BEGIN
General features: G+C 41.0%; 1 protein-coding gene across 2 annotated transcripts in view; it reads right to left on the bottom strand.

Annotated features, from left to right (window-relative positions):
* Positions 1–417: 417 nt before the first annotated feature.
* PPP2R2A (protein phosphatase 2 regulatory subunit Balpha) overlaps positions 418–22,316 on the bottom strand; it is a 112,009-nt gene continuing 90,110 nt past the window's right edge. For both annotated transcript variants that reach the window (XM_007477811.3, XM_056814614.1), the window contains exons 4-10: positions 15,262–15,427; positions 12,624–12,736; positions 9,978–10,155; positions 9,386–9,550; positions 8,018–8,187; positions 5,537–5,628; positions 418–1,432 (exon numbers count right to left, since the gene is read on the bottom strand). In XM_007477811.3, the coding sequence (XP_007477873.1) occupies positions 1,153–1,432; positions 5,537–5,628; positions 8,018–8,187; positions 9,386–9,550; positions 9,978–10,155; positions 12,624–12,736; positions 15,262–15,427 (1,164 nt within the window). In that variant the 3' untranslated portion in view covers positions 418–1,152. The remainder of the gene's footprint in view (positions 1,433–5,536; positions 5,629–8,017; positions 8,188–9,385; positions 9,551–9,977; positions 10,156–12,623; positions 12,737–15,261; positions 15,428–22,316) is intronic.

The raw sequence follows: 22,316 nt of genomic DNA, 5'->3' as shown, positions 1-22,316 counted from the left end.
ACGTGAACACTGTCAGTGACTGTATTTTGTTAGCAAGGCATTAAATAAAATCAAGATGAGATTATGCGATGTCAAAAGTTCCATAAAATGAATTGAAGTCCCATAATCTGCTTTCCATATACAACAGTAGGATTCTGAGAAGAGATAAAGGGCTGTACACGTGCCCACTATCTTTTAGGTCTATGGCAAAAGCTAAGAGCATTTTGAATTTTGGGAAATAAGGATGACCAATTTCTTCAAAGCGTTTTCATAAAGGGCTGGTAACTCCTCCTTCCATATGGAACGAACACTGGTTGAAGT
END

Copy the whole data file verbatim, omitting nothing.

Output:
General features: G+C 41.0%; 1 protein-coding gene across 2 annotated transcripts in view; it reads right to left on the bottom strand.

Annotated features, from left to right (window-relative positions):
* Positions 1–417: 417 nt before the first annotated feature.
* PPP2R2A (protein phosphatase 2 regulatory subunit Balpha) overlaps positions 418–22,316 on the bottom strand; it is a 112,009-nt gene continuing 90,110 nt past the window's right edge. For both annotated transcript variants that reach the window (XM_007477811.3, XM_056814614.1), the window contains exons 4-10: positions 15,262–15,427; positions 12,624–12,736; positions 9,978–10,155; positions 9,386–9,550; positions 8,018–8,187; positions 5,537–5,628; positions 418–1,432 (exon numbers count right to left, since the gene is read on the bottom strand). In XM_007477811.3, the coding sequence (XP_007477873.1) occupies positions 1,153–1,432; positions 5,537–5,628; positions 8,018–8,187; positions 9,386–9,550; positions 9,978–10,155; positions 12,624–12,736; positions 15,262–15,427 (1,164 nt within the window). In that variant the 3' untranslated portion in view covers positions 418–1,152. The remainder of the gene's footprint in view (positions 1,433–5,536; positions 5,629–8,017; positions 8,188–9,385; positions 9,551–9,977; positions 10,156–12,623; positions 12,737–15,261; positions 15,428–22,316) is intronic.

The raw sequence follows: 22,316 nt of genomic DNA, 5'->3' as shown, positions 1-22,316 counted from the left end.
ACGTGAACACTGTCAGTGACTGTATTTTGTTAGCAAGGCATTAAATAAAATCAAGATGAGATTATGCGATGTCAAAAGTTCCATAAAATGAATTGAAGTCCCATAATCTGCTTTCCATATACAACAGTAGGATTCTGAGAAGAGATAAAGGGCTGTACACGTGCCCACTATCTTTTAGGTCTATGGCAAAAGCTAAGAGCATTTTGAATTTTGGGAAATAAGGATGACCAATTTCTTCAAAGCGTTTTCATAAAGGGCTGGTAACTCCTCCTTCCATATGGAACGAACACTGGTTGAAGT